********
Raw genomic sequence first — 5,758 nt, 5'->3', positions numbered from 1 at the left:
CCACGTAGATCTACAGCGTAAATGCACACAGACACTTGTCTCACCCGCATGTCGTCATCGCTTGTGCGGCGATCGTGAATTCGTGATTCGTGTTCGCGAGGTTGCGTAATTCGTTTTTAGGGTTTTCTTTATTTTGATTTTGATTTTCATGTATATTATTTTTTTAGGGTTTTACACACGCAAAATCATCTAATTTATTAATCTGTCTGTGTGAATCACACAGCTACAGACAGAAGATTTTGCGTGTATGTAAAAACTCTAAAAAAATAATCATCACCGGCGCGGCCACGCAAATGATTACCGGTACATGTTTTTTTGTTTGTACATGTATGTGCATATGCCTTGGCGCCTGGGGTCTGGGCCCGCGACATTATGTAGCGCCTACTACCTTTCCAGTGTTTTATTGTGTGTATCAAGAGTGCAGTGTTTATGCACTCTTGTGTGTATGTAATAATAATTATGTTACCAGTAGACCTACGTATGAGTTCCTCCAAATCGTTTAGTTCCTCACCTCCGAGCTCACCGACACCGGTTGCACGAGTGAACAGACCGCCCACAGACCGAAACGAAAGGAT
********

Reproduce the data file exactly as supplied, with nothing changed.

Raw genomic sequence first — 5,758 nt, 5'->3', positions numbered from 1 at the left:
CCACGTAGATCTACAGCGTAAATGCACACAGACACTTGTCTCACCCGCATGTCGTCATCGCTTGTGCGGCGATCGTGAATTCGTGATTCGTGTTCGCGAGGTTGCGTAATTCGTTTTTAGGGTTTTCTTTATTTTGATTTTGATTTTCATGTATATTATTTTTTTAGGGTTTTACACACGCAAAATCATCTAATTTATTAATCTGTCTGTGTGAATCACACAGCTACAGACAGAAGATTTTGCGTGTATGTAAAAACTCTAAAAAAATAATCATCACCGGCGCGGCCACGCAAATGATTACCGGTACATGTTTTTTTGTTTGTACATGTATGTGCATATGCCTTGGCGCCTGGGGTCTGGGCCCGCGACATTATGTAGCGCCTACTACCTTTCCAGTGTTTTATTGTGTGTATCAAGAGTGCAGTGTTTATGCACTCTTGTGTGTATGTAATAATAATTATGTTACCAGTAGACCTACGTATGAGTTCCTCCAAATCGTTTAGTTCCTCACCTCCGAGCTCACCGACACCGGTTGCACGAGTGAACAGACCGCCCACAGACCGAAACGAAAGGAT